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21 March, 2017 00:00 00 AM

Nationalist populism threatening democracy

Political strategists have pointed out that the principal casualty of this nationalist and populist wave in the developed countries has been the de facto two-party system with its traditional division
Muhammad Zamir
Nationalist populism threatening democracy

Democratic behavior as understood through the upholding of the principles of democracy, the rule of law and human rights is being affected most unfortunately in certain parts of the world. Correctness within the political paradigm is suffering from both populist beliefs as well as autocratic approaches in the implementation of law and decision-making. These two factors have consequently been identified as dual threats to global democracy. 
An incisive article published recently by Arch Paddington and Tyler Roylance have drawn attention to how  in 2016, “populist and nationalist political forces made astonishing gains in democratic states, while authoritarian powers engaged in brazen acts of aggression, and grave atrocities went unanswered in war zones across two continents”. Recent reports have indicated that in many countries spread throughout the world, individual leaders are pursuing their own narrow interests as identified by their prejudiced prism. This approach is subsequently creating a dynamics that is evolving into a source of danger for shared global peace, economic development, basic freedom and civil liberties. In fact, latest findings as described in the ‘Freedom of the World ‘report has revealed that a total of 67 countries suffered net declines in political rights and civil liberties in 2016, compared with 36 that registered gains. This marked the 11th consecutive year in which declines outnumbered improvements. What is even more significant is that unlike the past years, where such regression had taken place mostly in countries with dictatorships, in 2016, such decline was evident in more than 12 European countries. 
Analysts are now claiming that this downward trend, to a great extent, has been influenced by anxiety and indecision arising out of several developments. The recent electoral victory of Donald Trump and his unusual approach towards foreign policy has raised questions about how the United States will respond towards crisis in different parts of the world. BREXIT, caving in of the Italian government resulting out of the referendum on constitutional reform and the less than democratic approach within Poland are also enhancing fears. 
In Poland we have seen sustained attempts by the ruling Law and Justice party (PiS) to increase government influence over the media, judiciary, civil service, and education system. The government has also passed legislation that has politicized public media, neutered the constitutional court, handed the security services sweeping powers of surveillance, and restricted the right of public protest. It has also proposed worrisome regulations on NGOs. Such steps have been similar to the ones taken by the ruling Fidesz party in Hungary since 2010. Both governments appear to have moved away from liberal values, attacked the institutions of pluralism, and sought to use the economic power of the State for partisan political ends. While the PiS has focused on providing economic benefits to its core constituents, Fidesz has manipulated laws and state contracts to enrich an affiliated business elite that can buttress its future political dominance. Such spread of “illiberal democracy” in Central Europe and the Balkans is also having an osmotic effect on the orientation of major figures in Slovakia, the Czech Republic, and Serbia, among others. 
There have also been advances by xenophobic nationalist parties elsewhere in Europe and that is casting long shadows on the ideals associated with democratic governance.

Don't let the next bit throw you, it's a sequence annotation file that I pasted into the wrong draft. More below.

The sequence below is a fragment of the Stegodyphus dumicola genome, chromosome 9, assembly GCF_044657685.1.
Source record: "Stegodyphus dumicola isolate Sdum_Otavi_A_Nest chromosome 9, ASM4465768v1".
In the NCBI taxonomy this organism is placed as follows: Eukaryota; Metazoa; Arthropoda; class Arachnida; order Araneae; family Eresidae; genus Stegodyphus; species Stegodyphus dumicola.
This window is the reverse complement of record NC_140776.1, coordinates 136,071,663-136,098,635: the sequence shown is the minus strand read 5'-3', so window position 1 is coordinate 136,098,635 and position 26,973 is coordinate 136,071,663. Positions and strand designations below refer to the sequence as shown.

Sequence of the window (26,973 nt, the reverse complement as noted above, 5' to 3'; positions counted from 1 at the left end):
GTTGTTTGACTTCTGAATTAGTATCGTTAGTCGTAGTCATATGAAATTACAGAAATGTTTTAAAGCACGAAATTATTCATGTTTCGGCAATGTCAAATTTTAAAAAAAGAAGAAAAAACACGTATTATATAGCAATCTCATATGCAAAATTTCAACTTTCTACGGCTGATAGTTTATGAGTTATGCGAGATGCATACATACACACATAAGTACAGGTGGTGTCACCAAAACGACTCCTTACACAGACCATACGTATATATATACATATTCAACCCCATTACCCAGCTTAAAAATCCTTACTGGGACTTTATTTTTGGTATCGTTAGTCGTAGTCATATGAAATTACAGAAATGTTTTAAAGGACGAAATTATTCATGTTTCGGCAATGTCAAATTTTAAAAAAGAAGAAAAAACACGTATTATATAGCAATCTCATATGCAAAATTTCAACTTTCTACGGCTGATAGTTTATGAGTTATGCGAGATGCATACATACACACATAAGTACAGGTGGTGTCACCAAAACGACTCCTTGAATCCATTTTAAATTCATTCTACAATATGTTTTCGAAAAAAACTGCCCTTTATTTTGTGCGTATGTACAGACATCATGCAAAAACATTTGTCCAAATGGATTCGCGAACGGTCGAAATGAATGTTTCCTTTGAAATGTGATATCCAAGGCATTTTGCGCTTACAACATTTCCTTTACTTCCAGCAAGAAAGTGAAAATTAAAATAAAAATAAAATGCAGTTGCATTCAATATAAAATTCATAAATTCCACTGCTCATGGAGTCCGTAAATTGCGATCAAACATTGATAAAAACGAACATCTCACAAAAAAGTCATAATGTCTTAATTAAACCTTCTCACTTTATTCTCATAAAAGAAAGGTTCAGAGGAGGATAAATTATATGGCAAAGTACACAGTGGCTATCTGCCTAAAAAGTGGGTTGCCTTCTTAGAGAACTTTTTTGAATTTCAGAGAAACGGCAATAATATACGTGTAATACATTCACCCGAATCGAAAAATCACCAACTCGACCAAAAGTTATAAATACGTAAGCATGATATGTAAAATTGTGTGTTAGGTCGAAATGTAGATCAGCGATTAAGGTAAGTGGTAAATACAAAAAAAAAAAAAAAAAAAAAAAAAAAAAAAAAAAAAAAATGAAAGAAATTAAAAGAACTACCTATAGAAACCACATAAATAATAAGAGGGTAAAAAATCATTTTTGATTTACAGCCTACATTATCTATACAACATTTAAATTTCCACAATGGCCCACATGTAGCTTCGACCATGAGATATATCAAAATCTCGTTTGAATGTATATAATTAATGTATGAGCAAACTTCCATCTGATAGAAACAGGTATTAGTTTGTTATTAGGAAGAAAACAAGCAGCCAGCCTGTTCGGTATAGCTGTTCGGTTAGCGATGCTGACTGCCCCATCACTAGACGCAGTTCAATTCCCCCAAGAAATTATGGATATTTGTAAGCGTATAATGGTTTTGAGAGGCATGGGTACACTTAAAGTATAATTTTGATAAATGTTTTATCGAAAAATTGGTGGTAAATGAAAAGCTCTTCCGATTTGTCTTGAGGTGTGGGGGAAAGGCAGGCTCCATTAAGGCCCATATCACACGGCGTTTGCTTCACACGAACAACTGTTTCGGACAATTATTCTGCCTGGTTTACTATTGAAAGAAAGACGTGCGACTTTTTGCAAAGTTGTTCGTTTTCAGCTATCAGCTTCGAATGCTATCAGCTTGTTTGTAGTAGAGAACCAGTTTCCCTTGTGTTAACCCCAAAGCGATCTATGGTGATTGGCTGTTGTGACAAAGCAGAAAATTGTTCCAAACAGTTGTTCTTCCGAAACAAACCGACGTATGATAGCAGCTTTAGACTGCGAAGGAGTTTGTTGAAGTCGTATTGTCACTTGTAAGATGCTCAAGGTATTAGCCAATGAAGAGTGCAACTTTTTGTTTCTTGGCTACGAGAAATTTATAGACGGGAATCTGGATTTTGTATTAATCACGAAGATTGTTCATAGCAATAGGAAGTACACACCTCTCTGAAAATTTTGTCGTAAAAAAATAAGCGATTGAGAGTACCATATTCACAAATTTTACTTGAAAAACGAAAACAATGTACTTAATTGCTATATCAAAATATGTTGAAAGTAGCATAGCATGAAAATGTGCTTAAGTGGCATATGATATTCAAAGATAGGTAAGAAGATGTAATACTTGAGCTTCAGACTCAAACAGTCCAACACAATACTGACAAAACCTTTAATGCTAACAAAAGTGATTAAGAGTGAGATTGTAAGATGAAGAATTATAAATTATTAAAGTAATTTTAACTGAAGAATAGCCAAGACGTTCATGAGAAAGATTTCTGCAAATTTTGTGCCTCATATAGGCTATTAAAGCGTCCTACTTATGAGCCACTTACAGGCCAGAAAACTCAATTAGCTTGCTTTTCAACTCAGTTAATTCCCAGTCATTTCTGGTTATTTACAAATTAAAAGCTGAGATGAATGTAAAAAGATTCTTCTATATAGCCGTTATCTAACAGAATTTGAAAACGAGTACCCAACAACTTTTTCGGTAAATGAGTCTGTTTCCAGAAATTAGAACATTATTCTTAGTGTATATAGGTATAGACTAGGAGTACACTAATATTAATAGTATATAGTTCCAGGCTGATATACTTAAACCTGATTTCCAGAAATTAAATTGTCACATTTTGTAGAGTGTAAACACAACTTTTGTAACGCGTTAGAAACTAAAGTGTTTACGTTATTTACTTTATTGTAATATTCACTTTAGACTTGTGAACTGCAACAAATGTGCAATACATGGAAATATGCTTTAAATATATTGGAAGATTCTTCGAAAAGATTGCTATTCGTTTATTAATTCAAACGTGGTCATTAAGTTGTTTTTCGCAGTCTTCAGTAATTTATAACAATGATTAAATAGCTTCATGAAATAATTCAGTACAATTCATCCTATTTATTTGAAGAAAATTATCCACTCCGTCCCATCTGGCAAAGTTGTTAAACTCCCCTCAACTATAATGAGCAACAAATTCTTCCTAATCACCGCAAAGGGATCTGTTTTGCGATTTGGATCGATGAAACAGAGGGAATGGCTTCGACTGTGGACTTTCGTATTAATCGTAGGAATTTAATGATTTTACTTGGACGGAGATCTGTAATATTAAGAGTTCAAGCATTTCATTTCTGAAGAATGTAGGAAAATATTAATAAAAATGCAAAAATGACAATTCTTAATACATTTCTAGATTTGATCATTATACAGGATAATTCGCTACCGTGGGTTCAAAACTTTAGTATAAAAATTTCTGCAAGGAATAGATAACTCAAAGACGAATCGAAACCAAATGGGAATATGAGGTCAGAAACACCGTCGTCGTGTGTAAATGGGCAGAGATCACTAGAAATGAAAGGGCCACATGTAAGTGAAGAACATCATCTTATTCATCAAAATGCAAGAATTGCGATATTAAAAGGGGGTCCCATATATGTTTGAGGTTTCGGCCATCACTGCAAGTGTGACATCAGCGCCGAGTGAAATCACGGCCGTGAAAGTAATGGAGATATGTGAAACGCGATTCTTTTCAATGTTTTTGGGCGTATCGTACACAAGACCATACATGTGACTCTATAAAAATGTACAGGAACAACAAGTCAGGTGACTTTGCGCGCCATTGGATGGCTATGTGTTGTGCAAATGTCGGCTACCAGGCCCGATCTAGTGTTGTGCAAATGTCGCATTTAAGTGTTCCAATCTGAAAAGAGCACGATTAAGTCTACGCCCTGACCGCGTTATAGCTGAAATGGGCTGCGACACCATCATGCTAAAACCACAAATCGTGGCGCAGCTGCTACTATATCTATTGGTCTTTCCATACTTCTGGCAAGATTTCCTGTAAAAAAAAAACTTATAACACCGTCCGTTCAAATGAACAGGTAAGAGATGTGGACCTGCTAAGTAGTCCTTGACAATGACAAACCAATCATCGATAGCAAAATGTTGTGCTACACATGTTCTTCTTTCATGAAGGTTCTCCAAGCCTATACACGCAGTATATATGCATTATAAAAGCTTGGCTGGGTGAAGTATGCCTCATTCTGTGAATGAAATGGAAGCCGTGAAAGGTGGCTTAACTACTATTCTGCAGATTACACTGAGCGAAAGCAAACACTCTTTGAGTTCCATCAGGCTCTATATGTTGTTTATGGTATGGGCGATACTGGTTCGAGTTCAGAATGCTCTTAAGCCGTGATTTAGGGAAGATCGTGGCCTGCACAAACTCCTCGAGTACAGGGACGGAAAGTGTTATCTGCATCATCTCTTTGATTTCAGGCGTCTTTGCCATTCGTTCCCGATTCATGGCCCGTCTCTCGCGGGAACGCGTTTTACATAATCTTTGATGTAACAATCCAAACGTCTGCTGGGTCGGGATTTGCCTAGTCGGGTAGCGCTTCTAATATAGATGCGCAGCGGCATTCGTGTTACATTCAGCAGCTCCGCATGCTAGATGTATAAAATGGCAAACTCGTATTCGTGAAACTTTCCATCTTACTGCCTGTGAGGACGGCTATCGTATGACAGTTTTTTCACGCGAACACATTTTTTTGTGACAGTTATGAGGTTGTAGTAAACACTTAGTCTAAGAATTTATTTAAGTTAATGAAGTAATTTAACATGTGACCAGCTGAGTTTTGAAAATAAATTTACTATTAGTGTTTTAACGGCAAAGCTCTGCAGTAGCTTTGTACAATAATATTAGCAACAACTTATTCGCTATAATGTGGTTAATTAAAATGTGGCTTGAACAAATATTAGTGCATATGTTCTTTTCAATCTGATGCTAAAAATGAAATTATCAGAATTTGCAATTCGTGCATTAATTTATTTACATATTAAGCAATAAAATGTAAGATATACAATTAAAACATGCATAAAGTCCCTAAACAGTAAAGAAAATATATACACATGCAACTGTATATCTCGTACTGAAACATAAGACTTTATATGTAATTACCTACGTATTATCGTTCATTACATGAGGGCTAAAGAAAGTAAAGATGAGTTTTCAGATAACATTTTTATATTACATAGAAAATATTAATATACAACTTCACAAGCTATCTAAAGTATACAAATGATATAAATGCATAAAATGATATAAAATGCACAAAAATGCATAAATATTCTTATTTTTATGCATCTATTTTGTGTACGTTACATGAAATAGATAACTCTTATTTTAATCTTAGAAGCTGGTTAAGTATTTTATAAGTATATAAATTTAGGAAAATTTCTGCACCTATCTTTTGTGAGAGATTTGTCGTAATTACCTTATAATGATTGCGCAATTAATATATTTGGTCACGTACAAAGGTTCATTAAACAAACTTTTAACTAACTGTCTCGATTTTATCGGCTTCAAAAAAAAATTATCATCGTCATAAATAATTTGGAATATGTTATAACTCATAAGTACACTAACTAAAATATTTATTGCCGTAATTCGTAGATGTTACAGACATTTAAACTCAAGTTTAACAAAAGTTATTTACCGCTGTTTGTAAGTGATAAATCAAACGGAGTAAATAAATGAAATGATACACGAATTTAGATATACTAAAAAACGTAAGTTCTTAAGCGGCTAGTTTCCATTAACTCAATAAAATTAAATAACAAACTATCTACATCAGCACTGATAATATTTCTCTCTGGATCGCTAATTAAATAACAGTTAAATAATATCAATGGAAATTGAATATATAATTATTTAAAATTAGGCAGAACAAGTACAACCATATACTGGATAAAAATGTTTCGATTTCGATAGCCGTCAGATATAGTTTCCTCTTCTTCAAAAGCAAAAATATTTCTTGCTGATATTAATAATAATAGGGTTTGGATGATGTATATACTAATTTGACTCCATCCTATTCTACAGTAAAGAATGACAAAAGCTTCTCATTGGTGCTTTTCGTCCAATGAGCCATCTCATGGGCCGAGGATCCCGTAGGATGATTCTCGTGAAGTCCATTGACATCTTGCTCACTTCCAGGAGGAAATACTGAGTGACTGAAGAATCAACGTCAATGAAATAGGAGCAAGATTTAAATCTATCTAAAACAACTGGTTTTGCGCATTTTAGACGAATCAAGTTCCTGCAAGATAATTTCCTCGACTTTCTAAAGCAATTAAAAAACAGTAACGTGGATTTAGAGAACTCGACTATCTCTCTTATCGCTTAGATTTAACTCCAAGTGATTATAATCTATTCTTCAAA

One needs to take recent revelations about Germany made public by the Interior Ministry of Germany as reported by AFP. Transparency in this regard by the German authorities has underlined once again the determination of Chancellor Merkel to uphold democratic accountability in governance despite the growth in support in that country for the Alternative for German party and its anti-refugee sentiment. Apparently, during last year, 10 attacks a day took place on an average against refugee-shelters in Germany and hate crimes from 3,500 attacks injured more than 500 asylum seekers, including 43 children. 
Such anger appears to have resulted due to Chancellor Merkel welcoming nearly 890,000 refugees and thereby polarizing the country and fuelling support for populism. This welcoming mat was later reduced in size and 2016 saw the entry of less than 280,000 refugees due to travel restrictions on the Balkan overland route and the EU deal with Turkey. In this context, one must laud Ulla Jelpke, an MP for the socialist Die Linke party for courageously blaming anti-migrant violence on proponents of the country's far-right and urging the government to take stronger action.
We have also seen the effect of populism nearer to home in Myanmar. The atrocities carried out on members of the minority Rohingya Muslim community have been examples of gross abuse of human rights and completely contrary to our expectations from a civilian administration in a country where peace and peaceful resolution of problems have been reiterated within that country’s pre-dominant Buddhist faith. There is also growing examples of failure of democratic institutions in Central Europe, Brazil and South Africa. 
The evolving situation has grown in complexity because of atrocities perpetrated by the IS and Boko Haram terrorists. This has created an inverse response in most parts of the world and that has activated a populist tendency with regard to migrants, especially those of Muslim background coming from violence affected areas in the Middle East or Africa. Several European governments have reacted by adopting laws that gave enhanced powers to security forces and eased constraints on surveillance. More significantly, possibility of upsurge in terrorist attacks has stoked public hostility toward Muslim minorities and immigrants, deepening existing social rifts and threatening civil liberties. One can recall here that Donald Trump used this factor during the US presidential electoral process and used it at various times. On more than one occasion he promised to prevent Muslims from entering the United States, deport Syrians already in the country, and carry out “extreme vetting” of the beliefs of refugees and immigrants. We have seen since then further attempts by his Administration in this regard and the efforts of the US Judiciary not to permit any discrimination. That has been an example of democracy at work.